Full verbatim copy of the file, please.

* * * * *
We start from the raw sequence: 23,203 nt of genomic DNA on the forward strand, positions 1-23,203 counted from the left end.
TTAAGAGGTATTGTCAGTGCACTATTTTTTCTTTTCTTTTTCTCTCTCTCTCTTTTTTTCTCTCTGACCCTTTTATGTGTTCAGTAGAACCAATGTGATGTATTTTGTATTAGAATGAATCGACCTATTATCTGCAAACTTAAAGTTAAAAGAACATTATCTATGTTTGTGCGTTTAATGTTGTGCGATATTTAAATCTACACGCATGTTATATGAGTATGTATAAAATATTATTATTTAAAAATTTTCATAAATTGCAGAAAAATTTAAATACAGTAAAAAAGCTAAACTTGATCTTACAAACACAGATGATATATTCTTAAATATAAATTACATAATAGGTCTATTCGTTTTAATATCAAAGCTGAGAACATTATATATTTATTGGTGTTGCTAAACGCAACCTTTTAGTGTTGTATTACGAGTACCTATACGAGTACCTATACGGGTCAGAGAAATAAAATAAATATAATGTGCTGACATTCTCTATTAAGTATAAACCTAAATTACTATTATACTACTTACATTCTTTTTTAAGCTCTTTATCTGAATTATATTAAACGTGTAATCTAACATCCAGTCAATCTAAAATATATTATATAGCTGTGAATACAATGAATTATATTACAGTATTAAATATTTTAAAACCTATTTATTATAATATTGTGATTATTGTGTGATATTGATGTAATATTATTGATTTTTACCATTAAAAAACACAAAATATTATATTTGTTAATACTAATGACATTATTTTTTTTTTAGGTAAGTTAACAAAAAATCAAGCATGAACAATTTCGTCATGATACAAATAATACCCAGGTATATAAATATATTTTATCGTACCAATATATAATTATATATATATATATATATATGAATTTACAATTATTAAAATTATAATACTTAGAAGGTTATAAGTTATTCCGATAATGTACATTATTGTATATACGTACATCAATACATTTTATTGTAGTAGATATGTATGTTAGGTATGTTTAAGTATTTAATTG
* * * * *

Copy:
We start from the raw sequence: 23,203 nt of genomic DNA on the forward strand, positions 1-23,203 counted from the left end.
TTAAGAGGTATTGTCAGTGCACTATTTTTTCTTTTCTTTTTCTCTCTCTCTCTTTTTTTCTCTCTGACCCTTTTATGTGTTCAGTAGAACCAATGTGATGTATTTTGTATTAGAATGAATCGACCTATTATCTGCAAACTTAAAGTTAAAAGAACATTATCTATGTTTGTGCGTTTAATGTTGTGCGATATTTAAATCTACACGCATGTTATATGAGTATGTATAAAATATTATTATTTAAAAATTTTCATAAATTGCAGAAAAATTTAAATACAGTAAAAAAGCTAAACTTGATCTTACAAACACAGATGATATATTCTTAAATATAAATTACATAATAGGTCTATTCGTTTTAATATCAAAGCTGAGAACATTATATATTTATTGGTGTTGCTAAACGCAACCTTTTAGTGTTGTATTACGAGTACCTATACGAGTACCTATACGGGTCAGAGAAATAAAATAAATATAATGTGCTGACATTCTCTATTAAGTATAAACCTAAATTACTATTATACTACTTACATTCTTTTTTAAGCTCTTTATCTGAATTATATTAAACGTGTAATCTAACATCCAGTCAATCTAAAATATATTATATAGCTGTGAATACAATGAATTATATTACAGTATTAAATATTTTAAAACCTATTTATTATAATATTGTGATTATTGTGTGATATTGATGTAATATTATTGATTTTTACCATTAAAAAACACAAAATATTATATTTGTTAATACTAATGACATTATTTTTTTTTTAGGTAAGTTAACAAAAAATCAAGCATGAACAATTTCGTCATGATACAAATAATACCCAGGTATATAAATATATTTTATCGTACCAATATATAATTATATATATATATATATATATGAATTTACAATTATTAAAATTATAATACTTAGAAGGTTATAAGTTATTCCGATAATGTACATTATTGTATATACGTACATCAATACATTTTATTGTAGTAGATATGTATGTTAGGTATGTTTAAGTATTTAATTG